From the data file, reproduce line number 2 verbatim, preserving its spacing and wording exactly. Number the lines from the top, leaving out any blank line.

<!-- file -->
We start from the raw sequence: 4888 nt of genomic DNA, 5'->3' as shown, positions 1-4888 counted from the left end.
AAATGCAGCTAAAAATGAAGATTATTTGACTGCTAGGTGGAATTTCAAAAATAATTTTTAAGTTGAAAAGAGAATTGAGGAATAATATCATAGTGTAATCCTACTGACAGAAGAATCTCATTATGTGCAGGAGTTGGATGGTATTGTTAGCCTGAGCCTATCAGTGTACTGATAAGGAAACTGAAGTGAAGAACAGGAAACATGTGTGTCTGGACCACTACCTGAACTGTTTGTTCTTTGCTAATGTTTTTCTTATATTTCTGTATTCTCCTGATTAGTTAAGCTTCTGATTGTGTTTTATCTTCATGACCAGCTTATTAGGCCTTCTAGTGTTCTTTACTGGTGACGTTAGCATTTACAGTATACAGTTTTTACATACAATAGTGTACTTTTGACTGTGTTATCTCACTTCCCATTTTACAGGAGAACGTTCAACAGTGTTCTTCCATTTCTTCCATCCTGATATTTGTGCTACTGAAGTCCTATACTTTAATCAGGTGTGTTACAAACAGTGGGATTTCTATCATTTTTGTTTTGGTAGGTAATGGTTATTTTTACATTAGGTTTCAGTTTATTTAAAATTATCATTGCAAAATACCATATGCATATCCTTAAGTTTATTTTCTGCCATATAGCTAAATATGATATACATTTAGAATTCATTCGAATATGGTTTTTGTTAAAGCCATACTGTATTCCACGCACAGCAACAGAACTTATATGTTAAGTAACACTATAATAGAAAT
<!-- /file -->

AAATGCAGCTAAAAATGAAGATTATTTGACTGCTAGGTGGAATTTCAAAAATAATTTTTAAGTTGAAAAGAGAATTGAGGAATAATATCATAGTGTAATCCTACTGACAGAAGAATCTCATTATGTGCAGGAGTTGGATGGTATTGTTAGCCTGAGCCTATCAGTGTACTGATAAGGAAACTGAAGTGAAGAACAGGAAACATGTGTGTCTGGACCACTACCTGAACTGTTTGTTCTTTGCTAATGTTTTTCTTATATTTCTGTATTCTCCTGATTAGTTAAGCTTCTGATTGTGTTTTATCTTCATGACCAGCTTATTAGGCCTTCTAGTGTTCTTTACTGGTGACGTTAGCATTTACAGTATACAGTTTTTACATACAATAGTGTACTTTTGACTGTGTTATCTCACTTCCCATTTTACAGGAGAACGTTCAACAGTGTTCTTCCATTTCTTCCATCCTGATATTTGTGCTACTGAAGTCCTATACTTTAATCAGGTGTGTTACAAACAGTGGGATTTCTATCATTTTTGTTTTGGTAGGTAATGGTTATTTTTACATTAGGTTTCAGTTTATTTAAAATTATCATTGCAAAATACCATATGCATATCCTTAAGTTTATTTTCTGCCATATAGCTAAATATGATATACATTTAGAATTCATTCGAATATGGTTTTTGTTAAAGCCATACTGTATTCCACGCACAGCAACAGAACTTATATGTTAAGTAACACTATAATAGAAAT